Tanya Oliver - From High Heels to High Hills
Tanya Oliver ditched a high flying career, packed her vast collection of shoes and headed for the Lakes. She tells Mark Gilligan about her book.
One of the great mysteries of life is that we never know where we are going to end up or how that journey will unfold and, sadly, for many it doesn’t always go to plan. The path we take can deliver as many heartaches as pleasures. But for Tanya Oliver that ‘road’ seems to be opening out nicely.
We meet in glorious surroundings by Elterwater to discuss her new book, From High Heels to High Hills, and she admits: ‘I never thought I would be here, living and working in the Lakes. It’s a place I have always adored and, as a child, we would come up all the time.
‘I loved splashing in the water but didn’t really enjoy climbing the mountains. However, the sense of achievement when you reach the summit is a tremendous feeling and one I never forgot.’
She pauses, smiling broadly - you know it comes from the heart. Her love for this area is clear. Born and raised in Sussex, Tanya worked for 12 years in local government, starting at the bottom as a temp and becoming a senior director in the finance department.
Then, a restructuring at meant that she had to consider the future and what better place to clear the head than in the Lakes? ‘It was January, wonderfully clear, crisp and blue when I went up my favourite fell, Yewbarrow. As I eventually reached the top, I sat there, looked around and realised how much all this meant to me.
‘I decided there and then that I could make a working life on my own and so I quit my post, took the redundancy and set up as a consultant.’ That was a stop-gap because she already had the idea of writing about her experiences as a walker from a woman’s perspective.
- 1 WIN a holiday to the Isles of Scilly worth £1000
- 2 Win a 2 night beach stay at The Beachcroft Hotel in Sussex
- 3 20 of the best places to eat out in St Ives
- 4 23 cottages that will make you want to move to Surrey
- 5 WIN £500 worth of preloved designer clothes
- 6 6 waterfall walks in Derbyshire and the Peak District
- 7 20 of the best restaurants in Hertfordshire
- 8 8 charming market towns you need to visit in Somerset
- 9 9 lovely beaches in Cornwall that allow dogs all-year-round
- 10 Win a luxury break at The Draycott Hotel in Chelsea
She started with a blog, opened a Twitter account and invested time in other forms of social media to promote herself. One day, out of the blue a National Trust job offer appeared on Twitter. Based in Grasmere, working for the ‘Fix the Fells’ project it seemed a perfect opportunity.
‘Here I am now working for a team of people who really do make a difference. The Rangers and the volunteers have my utmost admiration. I do go out and help though my role is communications and business planning.’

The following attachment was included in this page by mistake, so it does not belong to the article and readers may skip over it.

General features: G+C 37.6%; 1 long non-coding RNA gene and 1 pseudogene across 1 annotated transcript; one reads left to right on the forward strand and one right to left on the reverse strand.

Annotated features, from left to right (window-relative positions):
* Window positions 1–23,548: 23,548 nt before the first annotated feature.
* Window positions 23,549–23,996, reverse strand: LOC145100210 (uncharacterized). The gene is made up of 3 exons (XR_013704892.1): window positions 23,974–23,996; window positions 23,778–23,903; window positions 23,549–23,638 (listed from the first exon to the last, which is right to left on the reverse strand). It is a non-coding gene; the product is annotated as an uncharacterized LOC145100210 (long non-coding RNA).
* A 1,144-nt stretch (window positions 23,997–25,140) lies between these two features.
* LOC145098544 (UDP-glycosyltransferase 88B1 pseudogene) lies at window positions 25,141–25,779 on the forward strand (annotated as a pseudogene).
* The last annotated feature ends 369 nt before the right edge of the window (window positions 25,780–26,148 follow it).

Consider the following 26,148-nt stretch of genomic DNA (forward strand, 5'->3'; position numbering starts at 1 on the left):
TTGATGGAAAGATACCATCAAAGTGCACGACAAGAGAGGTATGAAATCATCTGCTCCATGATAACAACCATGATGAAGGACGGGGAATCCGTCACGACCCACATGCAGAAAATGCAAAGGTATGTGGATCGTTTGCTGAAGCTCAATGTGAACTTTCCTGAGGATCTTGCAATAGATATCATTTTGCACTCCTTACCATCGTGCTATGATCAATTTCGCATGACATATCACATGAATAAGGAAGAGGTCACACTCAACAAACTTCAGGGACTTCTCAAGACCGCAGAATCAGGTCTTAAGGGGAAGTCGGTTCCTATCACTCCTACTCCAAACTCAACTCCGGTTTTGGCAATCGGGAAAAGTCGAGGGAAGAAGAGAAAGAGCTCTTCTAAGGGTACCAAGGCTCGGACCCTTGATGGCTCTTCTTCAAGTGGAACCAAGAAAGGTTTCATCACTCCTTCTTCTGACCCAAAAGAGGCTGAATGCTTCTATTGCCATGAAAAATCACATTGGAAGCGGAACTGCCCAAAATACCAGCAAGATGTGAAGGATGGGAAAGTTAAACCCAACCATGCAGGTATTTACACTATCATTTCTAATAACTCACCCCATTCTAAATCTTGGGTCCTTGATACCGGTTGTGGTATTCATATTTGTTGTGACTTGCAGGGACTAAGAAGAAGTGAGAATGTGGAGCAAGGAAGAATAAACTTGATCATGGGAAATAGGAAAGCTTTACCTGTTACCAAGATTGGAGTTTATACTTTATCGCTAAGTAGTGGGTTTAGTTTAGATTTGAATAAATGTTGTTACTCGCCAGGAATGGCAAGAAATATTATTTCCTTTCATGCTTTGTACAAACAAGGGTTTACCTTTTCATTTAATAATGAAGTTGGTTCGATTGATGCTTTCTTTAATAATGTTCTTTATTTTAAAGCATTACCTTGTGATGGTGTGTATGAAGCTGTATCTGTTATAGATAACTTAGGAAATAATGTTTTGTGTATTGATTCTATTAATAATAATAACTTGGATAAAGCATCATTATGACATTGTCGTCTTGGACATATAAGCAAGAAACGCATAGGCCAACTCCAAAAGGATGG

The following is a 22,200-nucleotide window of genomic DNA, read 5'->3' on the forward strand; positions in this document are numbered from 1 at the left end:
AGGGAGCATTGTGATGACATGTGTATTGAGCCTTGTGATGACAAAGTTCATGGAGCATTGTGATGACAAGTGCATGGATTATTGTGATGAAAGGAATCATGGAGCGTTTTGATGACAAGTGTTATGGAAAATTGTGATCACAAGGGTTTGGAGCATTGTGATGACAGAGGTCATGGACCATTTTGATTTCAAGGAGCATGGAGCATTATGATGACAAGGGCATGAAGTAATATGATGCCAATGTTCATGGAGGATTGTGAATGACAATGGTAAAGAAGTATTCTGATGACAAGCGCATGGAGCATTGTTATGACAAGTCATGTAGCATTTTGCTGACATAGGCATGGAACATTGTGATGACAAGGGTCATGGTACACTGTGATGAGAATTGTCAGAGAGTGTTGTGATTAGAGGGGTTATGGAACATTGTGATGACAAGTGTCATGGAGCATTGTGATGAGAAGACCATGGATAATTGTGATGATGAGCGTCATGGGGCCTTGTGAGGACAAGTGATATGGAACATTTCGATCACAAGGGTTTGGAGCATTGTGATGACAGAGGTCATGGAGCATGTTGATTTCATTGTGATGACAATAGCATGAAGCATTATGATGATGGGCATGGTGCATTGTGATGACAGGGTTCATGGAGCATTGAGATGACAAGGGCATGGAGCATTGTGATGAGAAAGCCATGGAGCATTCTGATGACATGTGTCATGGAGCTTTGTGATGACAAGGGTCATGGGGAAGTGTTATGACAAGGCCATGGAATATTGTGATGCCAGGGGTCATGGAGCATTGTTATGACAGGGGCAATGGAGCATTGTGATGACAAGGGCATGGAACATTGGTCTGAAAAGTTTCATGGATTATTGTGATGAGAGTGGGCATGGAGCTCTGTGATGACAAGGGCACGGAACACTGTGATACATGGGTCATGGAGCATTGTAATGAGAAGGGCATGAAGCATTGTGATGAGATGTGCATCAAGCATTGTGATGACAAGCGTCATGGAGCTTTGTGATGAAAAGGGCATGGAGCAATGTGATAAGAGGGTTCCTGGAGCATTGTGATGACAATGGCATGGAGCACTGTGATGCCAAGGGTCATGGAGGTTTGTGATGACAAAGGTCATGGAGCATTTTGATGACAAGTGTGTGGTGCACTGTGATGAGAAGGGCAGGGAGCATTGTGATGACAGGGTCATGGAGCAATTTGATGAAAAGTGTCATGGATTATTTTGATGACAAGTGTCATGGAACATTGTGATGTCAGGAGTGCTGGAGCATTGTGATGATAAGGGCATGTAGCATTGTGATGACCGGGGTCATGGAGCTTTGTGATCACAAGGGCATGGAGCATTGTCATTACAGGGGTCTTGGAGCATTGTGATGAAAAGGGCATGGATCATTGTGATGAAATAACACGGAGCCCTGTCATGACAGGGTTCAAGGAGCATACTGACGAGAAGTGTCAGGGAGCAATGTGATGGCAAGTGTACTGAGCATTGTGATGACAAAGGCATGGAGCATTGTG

The move allowed her to put her own project into gear, which was to write into about her own experiences walking the fells - a woman who falls in soggy bogs, gets dirt in her hair, stumbles in the snow, wears big boots and thick fleeces, yet is seen in her ‘normal life’ as a very smartly dressed, well-groomed woman.
‘I admit to being very girly. My friends don’t believe that the woman they know, who loves heels, pencil skirts and the colour pink can have this other side to her that is a complete contrast. The publishers liked the idea of this quirky approach and so I was delighted to be commissioned.’
One look at the book cover gives you an indication of what to expect. A pair of eye catching, spotted high heels shamelessly placed directly in front of Wast Water, Britain’s favourite view! What would Wainwright make of that?
Look closely and you’ll see mud splattered on the shoes. She laughs as she says: ‘That’s Photoshopped on. There was no way I was going to get them dirty!’
The book is her journey, mainly alone, as she engages with the fells and reveals herself as a true walker. Written with a passion, love and humour it makes for a fun and educational read. And it is not just for women to enjoy. I think even AW would have liked it.
With never ending work to continue ‘Fixing the Fells’ and more written offerings in the pipeline, we then move outside to take some photographs.
I go to get my camera kit from the car and as she moved across the car park to get into position for the shots, I was greeted by the unmistakable sound of high heels crunching the gravel.
It seems cleat Tanya Oliver and her high heels have definitely found a home!
Walk this way
From High Heels to High Hills includes sections on what the guide books don’t tell you - getting lost, walking with children and animals, bogs and screes, Tanya’s favourite fells and, of course, her favourite heels. It is published by Step Beach Press, priced £16.95.